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7:30 p.m. Saturday, Feb. 16, 2013
Movies | Film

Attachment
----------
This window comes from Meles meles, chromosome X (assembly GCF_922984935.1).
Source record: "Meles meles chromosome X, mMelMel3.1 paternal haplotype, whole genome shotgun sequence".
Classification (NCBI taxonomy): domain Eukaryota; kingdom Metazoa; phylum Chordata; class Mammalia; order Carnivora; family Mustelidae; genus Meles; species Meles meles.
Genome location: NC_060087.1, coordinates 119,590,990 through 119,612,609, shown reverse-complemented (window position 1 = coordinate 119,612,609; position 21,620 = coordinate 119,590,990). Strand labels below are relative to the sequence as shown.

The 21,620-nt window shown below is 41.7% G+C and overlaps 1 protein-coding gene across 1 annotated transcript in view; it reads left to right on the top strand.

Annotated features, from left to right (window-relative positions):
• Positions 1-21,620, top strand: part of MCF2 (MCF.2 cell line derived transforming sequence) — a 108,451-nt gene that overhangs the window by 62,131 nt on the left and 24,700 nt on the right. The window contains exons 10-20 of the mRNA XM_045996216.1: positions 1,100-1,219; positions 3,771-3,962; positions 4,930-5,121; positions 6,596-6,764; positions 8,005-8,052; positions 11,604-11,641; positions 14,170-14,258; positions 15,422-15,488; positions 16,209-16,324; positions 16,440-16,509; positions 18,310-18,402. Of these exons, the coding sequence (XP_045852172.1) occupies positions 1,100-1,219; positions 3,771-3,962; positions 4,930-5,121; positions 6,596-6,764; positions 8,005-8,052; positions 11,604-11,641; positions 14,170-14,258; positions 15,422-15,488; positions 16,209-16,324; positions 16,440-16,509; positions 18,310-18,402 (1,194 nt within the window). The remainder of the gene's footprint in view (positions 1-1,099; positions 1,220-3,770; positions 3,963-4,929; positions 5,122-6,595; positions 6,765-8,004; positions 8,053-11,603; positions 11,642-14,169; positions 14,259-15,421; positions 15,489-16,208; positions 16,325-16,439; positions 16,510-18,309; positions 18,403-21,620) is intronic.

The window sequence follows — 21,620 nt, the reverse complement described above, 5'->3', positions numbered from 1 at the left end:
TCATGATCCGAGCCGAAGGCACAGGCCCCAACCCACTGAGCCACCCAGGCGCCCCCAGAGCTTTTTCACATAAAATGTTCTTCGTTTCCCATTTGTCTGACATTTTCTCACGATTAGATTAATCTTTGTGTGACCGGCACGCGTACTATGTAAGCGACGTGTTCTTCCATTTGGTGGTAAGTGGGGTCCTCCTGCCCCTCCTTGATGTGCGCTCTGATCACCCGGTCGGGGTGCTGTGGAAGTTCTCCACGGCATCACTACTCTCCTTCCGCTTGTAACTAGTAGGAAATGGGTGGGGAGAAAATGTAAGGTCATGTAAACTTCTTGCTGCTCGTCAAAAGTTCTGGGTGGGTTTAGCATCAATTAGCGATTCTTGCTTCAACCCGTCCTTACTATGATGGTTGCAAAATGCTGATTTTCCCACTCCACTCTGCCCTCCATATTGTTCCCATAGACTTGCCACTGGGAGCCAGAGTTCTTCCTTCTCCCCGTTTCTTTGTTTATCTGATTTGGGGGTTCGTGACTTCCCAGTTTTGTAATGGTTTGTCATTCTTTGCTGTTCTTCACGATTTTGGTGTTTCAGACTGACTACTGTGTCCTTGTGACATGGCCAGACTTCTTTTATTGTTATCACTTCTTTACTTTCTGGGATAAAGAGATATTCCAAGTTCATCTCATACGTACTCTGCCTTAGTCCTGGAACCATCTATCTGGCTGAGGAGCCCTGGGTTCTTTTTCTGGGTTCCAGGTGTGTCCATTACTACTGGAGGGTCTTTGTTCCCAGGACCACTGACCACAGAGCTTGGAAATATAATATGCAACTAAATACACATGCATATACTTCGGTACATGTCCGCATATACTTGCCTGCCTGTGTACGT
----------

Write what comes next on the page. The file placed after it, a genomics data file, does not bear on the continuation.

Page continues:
(1942) Director: Michael Curtiz. Screenplay: Julius J. Epstein, Philip G. Epstein, and Howard Koch based on the play by Murray Burnett and Joan Alison. Musical Score: Max Steiner. Cast: Humphrey Bogart, Ingrid Bergman, Claude Rains, Peter Lorre, Sidney Greenstreet, Dooley Wilson, Paul Heinreid. Jazz musician and actor Dooley Wilson (Stormy Weather, Cabin in the Sky) is right - the fundamental things do still apply, especially when it comes to great movies! All it takes is an excellent story, inspired acting, fresh dialogue, having something to say about the way we act in the world - and the ability to sweep us into a place that exists only as images on a big screen in the dark. In a chaotic and corrupt North African city occupied by the Nazis, an apolitical American (Humphrey Bogart) runs Rick’s Cafe. Although he is unfazed by his customers (partisans, Nazis, emigrés, swindlers and more), Rick’s cool is shaken when the woman who walked out on him in Paris (a luminous Ingrid Bergman) appears in his cafe. Before Casablanca Bogart was always cast as criminals and cads, and it’s his subversion of the conventional the hero that keeps this classic on everyone’s top ten lists. Academy Awards®: Best Picture, Best Director, Best Screenplay. 112 min.